been sold by her guardians for the better management of her portion upon her marriage with Monsieur Dubois.

The nurse, after her foster-child had departed, had married the man to whom she had been long engaged, but was left a widow five years after with one child whom she had called Marguerite, after Madame Dubois, between whom and herself correspondence had gradually ceased after the first few years.

In education and manners much above the class of peasants surrounding her Madame Ninon had endeavoured to keep herself respectably, educating the little Marguerite to the best of her ability, but poverty and ill health had fallen upon her of late years, and a rapid decline was now carrying her to the


Madame Dubois, after many enquiries and some trouble, was at length directed to the cottage of Madame Ninon—a most pictu- resque dwelling, situated by the side of a clear stream, which tumbled over rugged rocks and stones; the cottage itself covered with the most beautiful flowers, but inside it was bare indeed, though clean and tidy.

Madame Dubois, prepared though she

was to find her old friend ill, was sadly shocked to see her lying evidently in the last stage of illness. Sitting beside the dying woman was a pale, sweet girl, attending upon and watching her most tenderly. Madame entered noiselessly, and kneeling beside Madame Ninon took the attenuated hand, kissing it, and gently pronouncing the old loved name by which she had been wont to call her when a child. Such a light broke over the livid face, then the eyes sought and found the speaker, while new life for awhile seemed to animate her; for although she had not spoken for hours, she now called her, however feebly, by every endearing epithet of childhood. It was an affecting meeting, which Madame Dubois feared to prolong, and hastened away, promising to return at night, which vigil Helen insisted upon sharing; and as they alternately ministered to the dying woman, allowed the poor worn-out and grief-stricken Marguerite a little rest. But poor Madame Ninon had become rapidly worse in the meanwhile, for when Madame Dubois returned with

Helen she found her very much weaker. Madame comforted her by promising to take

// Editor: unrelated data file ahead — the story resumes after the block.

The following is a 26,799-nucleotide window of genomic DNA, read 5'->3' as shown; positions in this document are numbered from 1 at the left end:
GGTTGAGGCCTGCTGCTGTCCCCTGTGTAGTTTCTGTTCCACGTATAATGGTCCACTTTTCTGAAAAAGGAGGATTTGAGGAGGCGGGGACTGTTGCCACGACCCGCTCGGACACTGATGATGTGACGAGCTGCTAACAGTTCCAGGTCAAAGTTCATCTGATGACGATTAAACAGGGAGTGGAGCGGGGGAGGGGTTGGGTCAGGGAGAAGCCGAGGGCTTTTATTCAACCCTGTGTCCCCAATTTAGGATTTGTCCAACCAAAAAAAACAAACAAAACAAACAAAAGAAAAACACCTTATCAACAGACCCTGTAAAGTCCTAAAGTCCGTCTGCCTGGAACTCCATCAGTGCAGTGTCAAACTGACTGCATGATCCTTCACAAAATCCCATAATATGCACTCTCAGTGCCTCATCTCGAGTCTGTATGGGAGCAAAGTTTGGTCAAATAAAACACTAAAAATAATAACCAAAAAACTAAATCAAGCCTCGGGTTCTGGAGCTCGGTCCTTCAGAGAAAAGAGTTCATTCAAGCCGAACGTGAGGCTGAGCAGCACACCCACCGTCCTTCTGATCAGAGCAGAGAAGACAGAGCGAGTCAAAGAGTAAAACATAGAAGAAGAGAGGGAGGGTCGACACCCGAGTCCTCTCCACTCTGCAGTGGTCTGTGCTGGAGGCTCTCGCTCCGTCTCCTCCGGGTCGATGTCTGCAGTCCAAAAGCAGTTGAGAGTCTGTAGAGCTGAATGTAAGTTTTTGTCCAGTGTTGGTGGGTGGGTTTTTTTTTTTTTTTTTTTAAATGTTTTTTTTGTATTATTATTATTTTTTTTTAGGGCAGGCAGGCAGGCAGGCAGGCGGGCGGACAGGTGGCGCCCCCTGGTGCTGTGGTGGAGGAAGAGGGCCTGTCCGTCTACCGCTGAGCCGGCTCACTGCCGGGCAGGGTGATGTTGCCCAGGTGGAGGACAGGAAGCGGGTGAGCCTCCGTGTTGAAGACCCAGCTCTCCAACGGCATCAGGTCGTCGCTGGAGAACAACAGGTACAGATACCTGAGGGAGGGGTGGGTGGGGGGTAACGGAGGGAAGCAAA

Marguerite under her care, for this had been the burden winch had oppressed the poor mother much. After this she seemed to resign herself to death, and before morning dawned Madame Ninon had breathed her last.

Madame Dubois made all necessary arrange- ments for the burial of her old friend, and then took Marguerite home, whose modest and quiet manners prepossessed her new friends very much in her favour; Helen especially formed almost a sympathetic

affection for the orphan girl, and waa glad

that she should replace the silly and selfish


They continued their journey after this,

and in a little time were crossing the Alps— over circuitous and narrow passes, by fearful ravines and rushing torrents; now from the heights beholding the sun rise in all its glory, painting the clouds and the mountain-tops, or sinking at evening in dazzling splendour.

Their path at one time taking a sharp turn

led them unexpectedly in sight of an object

of very great interest. On a distant height

there stood out clearly defined in the evening sky a large but simple cross. So suddenly it

seemed to rise before them that the travellers stopped with one accord.

Monsieur and the guide bowed their heads, crossing themselves rapidly many times. Madame and Marguerite clasped their hands, and fell upon their knees. With clasped hands also Helen stood, gazing fixedly with an expression of deep awe and reverence upon her face. How often before had she looked upon this sign; yet its meaning had never so penetrated her heart, appealing to her with such mute eloquence.